Strahan considered funding education to be crucial. He disagreed with the approach that reduces funding to schools, thus taking money away from children, as a way of punishing teachers who perform poorly.
Sater said the Missouri General Assembly passed 100 bills this year, out of which around 15 dealt with appropriations. Two of his four bills passed and are expected to be signed by Governor Jay Nixon.
Sater hoped to reintroduce a bill that would keep medical volunteers from being sued except for willful misconduct as a way to help clinics in under-served areas. He also wanted to tie the tourism advertising budget to the tobacco settlement money. Lawmakers in the current session battled to get funding back to last year's $13 million level, which is down from the $30 million level Sater saw in his freshman year in the House.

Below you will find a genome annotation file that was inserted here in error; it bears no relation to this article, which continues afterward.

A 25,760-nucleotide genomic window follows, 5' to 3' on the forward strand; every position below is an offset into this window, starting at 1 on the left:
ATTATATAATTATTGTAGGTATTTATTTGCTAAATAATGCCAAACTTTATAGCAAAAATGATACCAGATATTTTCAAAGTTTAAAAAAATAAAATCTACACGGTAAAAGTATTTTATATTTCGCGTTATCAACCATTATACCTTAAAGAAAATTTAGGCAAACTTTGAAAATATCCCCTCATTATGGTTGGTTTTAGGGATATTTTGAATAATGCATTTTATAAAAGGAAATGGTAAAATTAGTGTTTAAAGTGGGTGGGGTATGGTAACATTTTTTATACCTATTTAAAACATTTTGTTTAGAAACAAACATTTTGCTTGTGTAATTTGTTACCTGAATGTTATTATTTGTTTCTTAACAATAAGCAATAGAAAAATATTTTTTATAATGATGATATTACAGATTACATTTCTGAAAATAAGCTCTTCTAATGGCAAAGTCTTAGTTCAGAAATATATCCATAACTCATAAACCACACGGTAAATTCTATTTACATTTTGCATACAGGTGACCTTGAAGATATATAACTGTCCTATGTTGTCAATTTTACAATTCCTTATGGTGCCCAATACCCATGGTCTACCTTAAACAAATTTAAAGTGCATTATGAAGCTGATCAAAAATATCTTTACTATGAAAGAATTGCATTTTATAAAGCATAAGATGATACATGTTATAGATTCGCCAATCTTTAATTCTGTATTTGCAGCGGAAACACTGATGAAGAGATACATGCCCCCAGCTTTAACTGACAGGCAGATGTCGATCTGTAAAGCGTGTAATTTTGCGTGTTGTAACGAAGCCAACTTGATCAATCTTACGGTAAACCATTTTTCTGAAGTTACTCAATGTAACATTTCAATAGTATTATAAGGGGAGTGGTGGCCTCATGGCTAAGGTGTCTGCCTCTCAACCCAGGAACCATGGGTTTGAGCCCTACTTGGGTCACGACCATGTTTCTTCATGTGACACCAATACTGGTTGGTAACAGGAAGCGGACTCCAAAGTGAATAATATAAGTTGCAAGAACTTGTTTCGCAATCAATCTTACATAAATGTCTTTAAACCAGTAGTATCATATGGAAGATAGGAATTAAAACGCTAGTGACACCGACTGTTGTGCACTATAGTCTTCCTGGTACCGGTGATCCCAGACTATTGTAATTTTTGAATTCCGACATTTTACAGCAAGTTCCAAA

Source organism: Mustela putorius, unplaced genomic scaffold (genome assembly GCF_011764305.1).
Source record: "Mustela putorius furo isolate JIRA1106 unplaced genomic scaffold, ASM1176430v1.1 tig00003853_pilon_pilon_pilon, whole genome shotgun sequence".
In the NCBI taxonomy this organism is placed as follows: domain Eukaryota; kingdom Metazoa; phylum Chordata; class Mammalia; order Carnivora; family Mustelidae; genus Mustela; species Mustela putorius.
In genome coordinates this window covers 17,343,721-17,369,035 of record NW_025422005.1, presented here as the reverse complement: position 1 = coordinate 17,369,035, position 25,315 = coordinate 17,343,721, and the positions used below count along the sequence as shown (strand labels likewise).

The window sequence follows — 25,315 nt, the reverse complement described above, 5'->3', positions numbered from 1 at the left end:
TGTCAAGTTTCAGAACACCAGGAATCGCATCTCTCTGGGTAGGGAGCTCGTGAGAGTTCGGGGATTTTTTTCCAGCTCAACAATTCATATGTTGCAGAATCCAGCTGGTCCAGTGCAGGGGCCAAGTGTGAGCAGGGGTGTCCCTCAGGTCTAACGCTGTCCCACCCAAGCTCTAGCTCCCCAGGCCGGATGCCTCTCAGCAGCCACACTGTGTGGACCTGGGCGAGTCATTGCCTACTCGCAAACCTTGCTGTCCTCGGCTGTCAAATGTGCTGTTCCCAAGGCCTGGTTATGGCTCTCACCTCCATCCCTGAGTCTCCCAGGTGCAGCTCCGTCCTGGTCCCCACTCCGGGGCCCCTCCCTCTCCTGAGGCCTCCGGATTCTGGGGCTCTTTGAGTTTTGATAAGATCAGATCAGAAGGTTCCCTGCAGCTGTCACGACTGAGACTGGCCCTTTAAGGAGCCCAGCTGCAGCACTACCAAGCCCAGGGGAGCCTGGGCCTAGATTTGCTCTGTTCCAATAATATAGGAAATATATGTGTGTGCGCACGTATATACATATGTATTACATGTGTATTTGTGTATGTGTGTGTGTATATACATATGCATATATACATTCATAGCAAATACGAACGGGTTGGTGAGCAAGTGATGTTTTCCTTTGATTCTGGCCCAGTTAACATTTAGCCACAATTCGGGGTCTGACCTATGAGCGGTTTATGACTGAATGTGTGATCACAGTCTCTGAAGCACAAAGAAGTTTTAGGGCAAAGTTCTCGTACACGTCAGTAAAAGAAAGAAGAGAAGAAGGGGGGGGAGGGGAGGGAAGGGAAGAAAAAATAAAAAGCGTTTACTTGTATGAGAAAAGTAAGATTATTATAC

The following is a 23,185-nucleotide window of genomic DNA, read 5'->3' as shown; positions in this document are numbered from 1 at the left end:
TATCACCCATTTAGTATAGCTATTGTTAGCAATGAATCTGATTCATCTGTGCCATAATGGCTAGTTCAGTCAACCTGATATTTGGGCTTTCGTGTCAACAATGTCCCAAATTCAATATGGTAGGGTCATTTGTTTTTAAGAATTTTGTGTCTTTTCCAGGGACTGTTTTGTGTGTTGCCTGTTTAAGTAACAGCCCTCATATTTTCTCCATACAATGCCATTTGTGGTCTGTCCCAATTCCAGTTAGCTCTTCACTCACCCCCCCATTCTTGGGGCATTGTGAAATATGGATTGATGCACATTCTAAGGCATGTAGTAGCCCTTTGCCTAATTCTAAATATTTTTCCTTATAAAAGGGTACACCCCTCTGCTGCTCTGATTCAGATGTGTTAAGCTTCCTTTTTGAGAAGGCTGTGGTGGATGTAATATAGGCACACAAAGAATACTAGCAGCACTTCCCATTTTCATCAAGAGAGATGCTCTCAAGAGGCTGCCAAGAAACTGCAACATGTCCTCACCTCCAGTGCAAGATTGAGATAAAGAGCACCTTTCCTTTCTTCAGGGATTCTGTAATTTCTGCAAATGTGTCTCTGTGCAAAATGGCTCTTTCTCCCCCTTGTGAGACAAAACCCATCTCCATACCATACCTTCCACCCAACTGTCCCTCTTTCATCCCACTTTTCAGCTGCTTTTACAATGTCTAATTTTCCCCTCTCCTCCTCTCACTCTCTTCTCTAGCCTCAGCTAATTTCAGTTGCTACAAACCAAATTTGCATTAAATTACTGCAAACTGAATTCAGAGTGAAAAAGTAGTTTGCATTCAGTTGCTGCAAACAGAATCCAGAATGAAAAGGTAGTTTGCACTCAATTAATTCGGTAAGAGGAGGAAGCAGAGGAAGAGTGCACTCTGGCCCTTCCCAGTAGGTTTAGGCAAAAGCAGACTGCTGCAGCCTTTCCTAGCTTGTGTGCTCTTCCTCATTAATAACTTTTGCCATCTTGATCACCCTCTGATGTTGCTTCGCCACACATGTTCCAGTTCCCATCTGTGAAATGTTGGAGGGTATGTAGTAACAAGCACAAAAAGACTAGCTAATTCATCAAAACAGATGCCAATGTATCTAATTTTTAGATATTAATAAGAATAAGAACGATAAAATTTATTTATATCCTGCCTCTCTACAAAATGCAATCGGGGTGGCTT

Strahan questioned the limits of Sater's proposal that would keep government from telling pharmacies which products to sell. Strahan expressed concern the bill would overrule local counties restricting the sale of products used in making methamphetamine.
Sater said his bill was a pro-life bill aimed at the ramifications of the federal healthcare legislation. He did not want to see pharmacies forced to sell birth control drugs that the pharmacist found objectionable, such as Plan B. Sater said refusing to sell a product and being forced to sell one were different issues.
Sater asked how Strahan would correct the inequities in school funding. Strahan responded the system was broken because federal standards were extreme and took control away from teachers. He blamed the state's reduction in funds to county assessors for the reduction in school revenues.